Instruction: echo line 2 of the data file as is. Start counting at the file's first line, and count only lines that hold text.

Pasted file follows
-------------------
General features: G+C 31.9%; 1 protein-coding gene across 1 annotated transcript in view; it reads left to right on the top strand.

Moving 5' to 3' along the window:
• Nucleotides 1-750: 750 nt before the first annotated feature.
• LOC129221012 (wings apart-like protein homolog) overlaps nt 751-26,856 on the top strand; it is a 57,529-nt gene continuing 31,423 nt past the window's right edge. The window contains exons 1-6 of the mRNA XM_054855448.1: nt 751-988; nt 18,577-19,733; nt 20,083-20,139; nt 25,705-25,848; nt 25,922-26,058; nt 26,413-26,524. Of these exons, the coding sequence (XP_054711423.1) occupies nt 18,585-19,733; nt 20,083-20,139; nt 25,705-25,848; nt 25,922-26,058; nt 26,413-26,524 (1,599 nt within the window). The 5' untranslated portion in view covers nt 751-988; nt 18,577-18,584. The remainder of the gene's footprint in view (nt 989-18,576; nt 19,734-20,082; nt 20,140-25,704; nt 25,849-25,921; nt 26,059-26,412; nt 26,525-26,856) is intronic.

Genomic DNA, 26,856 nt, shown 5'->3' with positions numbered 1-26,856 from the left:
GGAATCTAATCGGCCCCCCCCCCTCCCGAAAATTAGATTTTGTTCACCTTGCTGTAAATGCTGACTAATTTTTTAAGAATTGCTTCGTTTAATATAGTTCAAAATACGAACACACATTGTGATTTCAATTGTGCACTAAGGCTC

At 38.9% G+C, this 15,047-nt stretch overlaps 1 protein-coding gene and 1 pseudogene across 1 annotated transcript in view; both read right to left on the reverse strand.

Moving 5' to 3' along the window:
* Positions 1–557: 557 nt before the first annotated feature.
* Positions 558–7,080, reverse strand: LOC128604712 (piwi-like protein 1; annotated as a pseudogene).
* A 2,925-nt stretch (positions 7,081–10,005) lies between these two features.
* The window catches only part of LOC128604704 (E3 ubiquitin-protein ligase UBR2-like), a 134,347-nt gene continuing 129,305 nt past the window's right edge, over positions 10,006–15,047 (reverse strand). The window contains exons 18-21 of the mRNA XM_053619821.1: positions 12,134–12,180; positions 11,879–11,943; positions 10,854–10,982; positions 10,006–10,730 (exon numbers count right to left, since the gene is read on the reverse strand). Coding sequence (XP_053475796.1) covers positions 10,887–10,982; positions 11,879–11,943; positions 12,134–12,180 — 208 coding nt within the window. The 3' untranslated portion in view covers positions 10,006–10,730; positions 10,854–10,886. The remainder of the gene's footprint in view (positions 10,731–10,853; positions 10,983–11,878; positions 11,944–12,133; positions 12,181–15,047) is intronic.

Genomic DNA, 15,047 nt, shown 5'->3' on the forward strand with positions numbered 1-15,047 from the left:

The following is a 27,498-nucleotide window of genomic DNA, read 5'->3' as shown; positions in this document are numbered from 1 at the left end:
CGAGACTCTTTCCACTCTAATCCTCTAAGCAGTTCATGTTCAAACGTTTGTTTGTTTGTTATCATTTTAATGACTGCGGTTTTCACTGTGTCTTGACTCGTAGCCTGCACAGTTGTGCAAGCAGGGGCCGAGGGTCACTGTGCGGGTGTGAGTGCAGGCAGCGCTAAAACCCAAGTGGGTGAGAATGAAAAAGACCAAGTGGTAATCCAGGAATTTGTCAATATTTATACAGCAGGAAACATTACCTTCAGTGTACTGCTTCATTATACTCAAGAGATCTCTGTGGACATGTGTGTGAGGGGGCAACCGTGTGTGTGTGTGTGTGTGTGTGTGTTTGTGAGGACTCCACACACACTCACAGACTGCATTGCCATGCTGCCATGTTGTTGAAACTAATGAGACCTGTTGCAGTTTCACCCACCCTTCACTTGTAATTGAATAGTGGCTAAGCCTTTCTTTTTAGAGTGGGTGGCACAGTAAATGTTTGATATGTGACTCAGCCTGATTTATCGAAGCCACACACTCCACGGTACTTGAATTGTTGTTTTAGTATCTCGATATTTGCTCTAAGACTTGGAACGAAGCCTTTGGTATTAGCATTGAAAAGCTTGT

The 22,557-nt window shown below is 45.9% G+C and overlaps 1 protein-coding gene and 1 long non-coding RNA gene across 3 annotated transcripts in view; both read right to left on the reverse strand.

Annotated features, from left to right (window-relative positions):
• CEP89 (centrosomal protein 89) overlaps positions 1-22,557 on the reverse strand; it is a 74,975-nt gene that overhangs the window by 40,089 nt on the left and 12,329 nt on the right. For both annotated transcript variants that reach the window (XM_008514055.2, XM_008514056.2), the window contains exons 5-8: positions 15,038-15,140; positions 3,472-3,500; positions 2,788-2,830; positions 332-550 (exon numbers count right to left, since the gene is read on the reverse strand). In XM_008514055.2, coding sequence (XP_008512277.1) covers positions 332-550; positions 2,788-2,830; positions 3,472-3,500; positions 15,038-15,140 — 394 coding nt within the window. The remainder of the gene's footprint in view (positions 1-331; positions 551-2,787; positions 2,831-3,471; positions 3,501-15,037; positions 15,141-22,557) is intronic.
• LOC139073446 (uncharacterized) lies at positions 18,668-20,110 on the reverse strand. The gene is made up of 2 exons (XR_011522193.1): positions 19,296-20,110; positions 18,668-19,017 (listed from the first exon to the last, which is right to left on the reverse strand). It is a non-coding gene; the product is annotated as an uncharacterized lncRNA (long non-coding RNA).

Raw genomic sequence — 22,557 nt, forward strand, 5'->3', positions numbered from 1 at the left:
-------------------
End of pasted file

Moving 5' to 3' along the window: